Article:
The online version of this article (doi:10.1186/s13054-017-1656-7) contains supplementary material, which is available to authorized users.
The hypothalamic-pituitary-adrenal stress axis plays a crucial role in community-acquired pneumonia (CAP), with high cortisol being associated with disease severity and corticosteroid treatment resulting in earlier time to recovery. Our aim in the present study was to compare different glucocorticoid hormones, including cortisol, 11-deoxycortisol, cortisone, and corticosterone, regarding their association with short- and long-term adverse outcomes in a well-defined CAP cohort.
We prospectively followed 285 patients with CAP from a previous Swiss multicenter trial for a median of 6.1 years and measured different admission glucocorticoid serum levels by liquid chromatography coupled with tandem mass spectrometry. We used adjusted Cox regression models to investigate associations between admission hormone levels and all-cause mortality at different time points.
Mortality was 5.3% after 30 days and increased to 47.3% after 6 years. High admission cortisol was associated with adverse outcome after 30 days (adjusted OR 3.85, 95% CI 1.10–13.49, p = 0.035). In the long term (i.e.,), however, high admission cortisol was associated with better survival (adjusted HR after 3 years 0.53, 95% CI 0.32–0.89, p = 0.017; adjusted HR after 6 years 0.57, 95% CI 0.36–0.90, p = 0.015). Compared with 11-deoxycortisol, cortisone, and corticosterone, cortisol showed the highest association with mortality.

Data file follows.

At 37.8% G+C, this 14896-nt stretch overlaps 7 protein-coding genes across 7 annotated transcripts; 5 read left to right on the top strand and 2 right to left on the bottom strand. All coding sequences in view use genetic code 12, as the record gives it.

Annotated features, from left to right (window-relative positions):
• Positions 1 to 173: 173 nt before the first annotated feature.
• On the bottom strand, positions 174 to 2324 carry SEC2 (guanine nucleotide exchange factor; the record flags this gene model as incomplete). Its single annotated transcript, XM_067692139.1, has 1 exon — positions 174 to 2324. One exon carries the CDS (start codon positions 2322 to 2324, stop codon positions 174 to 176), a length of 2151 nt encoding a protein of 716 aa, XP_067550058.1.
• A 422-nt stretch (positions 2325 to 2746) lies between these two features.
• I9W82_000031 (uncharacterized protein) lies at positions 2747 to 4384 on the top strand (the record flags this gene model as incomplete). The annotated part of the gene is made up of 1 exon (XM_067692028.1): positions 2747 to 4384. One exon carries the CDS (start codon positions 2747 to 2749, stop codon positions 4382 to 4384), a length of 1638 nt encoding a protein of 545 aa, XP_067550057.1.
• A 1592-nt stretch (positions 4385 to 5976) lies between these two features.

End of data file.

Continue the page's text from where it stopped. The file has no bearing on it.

Among different glucocorticoid hormones, cortisol showed the highest association with mortality in CAP. Whereas a more pronounced glucocorticoid stress response on hospital admission was associated with higher short-term adverse outcome, long-term outcome was favorable in these patients. These data should support the correct interpretation of glucocorticoid blood data.
Additional file 1: Table S1. Baseline characteristics overall and stratified by 30-day adverse outcome, including the combined endpoint death/ICU admission in CAP. Data are presented as median [IQR] or number (percent); p values are considered statistically significant at p < 0.05. Bold values indicate statistical significance. CAP, Community-acquired pneumonia; CRP, C-reactive protein; CURB65, Confusion of new onset, blood urea nitrogen >7 mmol/L, respiratory rate ≥30 breaths per minute, systolic blood pressure <90 mmHg or diastolic blood pressure ≤60, and age ≥65 years; ICU, Intensive care unit; PAOD, Peripheral arterial occlusive disease; PCT, Procalcitonin; PSI, Pneumonia severity index; SBP, Systolic blood pressure; SIRS, Systemic inflammatory response syndrome. *Comorbidities were identified on the basis of medical records or patient report. (DOCX 21 kb)13054_2017_1656_MOESM1_ESM.docx
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- Time-dependent association of glucocorticoids with adverse outcome in community-acquired pneumonia: a 6-year prospective cohort study
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